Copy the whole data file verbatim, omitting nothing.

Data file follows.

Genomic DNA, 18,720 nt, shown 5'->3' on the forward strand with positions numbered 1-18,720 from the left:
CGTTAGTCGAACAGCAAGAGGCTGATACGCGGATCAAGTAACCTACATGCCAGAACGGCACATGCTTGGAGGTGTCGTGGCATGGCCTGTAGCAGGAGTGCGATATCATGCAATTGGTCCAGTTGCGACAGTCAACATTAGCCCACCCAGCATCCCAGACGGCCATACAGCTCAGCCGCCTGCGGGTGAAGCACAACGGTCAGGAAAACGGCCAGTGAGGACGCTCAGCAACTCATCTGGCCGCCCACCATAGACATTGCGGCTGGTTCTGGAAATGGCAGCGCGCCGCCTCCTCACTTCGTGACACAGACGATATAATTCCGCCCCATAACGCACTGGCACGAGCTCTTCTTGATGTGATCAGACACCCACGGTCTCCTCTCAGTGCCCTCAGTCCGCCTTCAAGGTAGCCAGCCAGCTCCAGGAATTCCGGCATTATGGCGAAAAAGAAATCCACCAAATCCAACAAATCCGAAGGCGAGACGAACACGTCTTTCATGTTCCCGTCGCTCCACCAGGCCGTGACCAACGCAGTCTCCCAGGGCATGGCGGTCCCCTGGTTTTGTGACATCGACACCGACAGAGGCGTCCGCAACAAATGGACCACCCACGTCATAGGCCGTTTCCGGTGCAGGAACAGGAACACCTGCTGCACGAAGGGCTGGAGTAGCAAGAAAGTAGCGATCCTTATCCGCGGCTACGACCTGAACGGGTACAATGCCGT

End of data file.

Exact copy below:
Genomic DNA, 18,720 nt, shown 5'->3' on the forward strand with positions numbered 1-18,720 from the left:
CGTTAGTCGAACAGCAAGAGGCTGATACGCGGATCAAGTAACCTACATGCCAGAACGGCACATGCTTGGAGGTGTCGTGGCATGGCCTGTAGCAGGAGTGCGATATCATGCAATTGGTCCAGTTGCGACAGTCAACATTAGCCCACCCAGCATCCCAGACGGCCATACAGCTCAGCCGCCTGCGGGTGAAGCACAACGGTCAGGAAAACGGCCAGTGAGGACGCTCAGCAACTCATCTGGCCGCCCACCATAGACATTGCGGCTGGTTCTGGAAATGGCAGCGCGCCGCCTCCTCACTTCGTGACACAGACGATATAATTCCGCCCCATAACGCACTGGCACGAGCTCTTCTTGATGTGATCAGACACCCACGGTCTCCTCTCAGTGCCCTCAGTCCGCCTTCAAGGTAGCCAGCCAGCTCCAGGAATTCCGGCATTATGGCGAAAAAGAAATCCACCAAATCCAACAAATCCGAAGGCGAGACGAACACGTCTTTCATGTTCCCGTCGCTCCACCAGGCCGTGACCAACGCAGTCTCCCAGGGCATGGCGGTCCCCTGGTTTTGTGACATCGACACCGACAGAGGCGTCCGCAACAAATGGACCACCCACGTCATAGGCCGTTTCCGGTGCAGGAACAGGAACACCTGCTGCACGAAGGGCTGGAGTAGCAAGAAAGTAGCGATCCTTATCCGCGGCTACGACCTGAACGGGTACAATGCCGT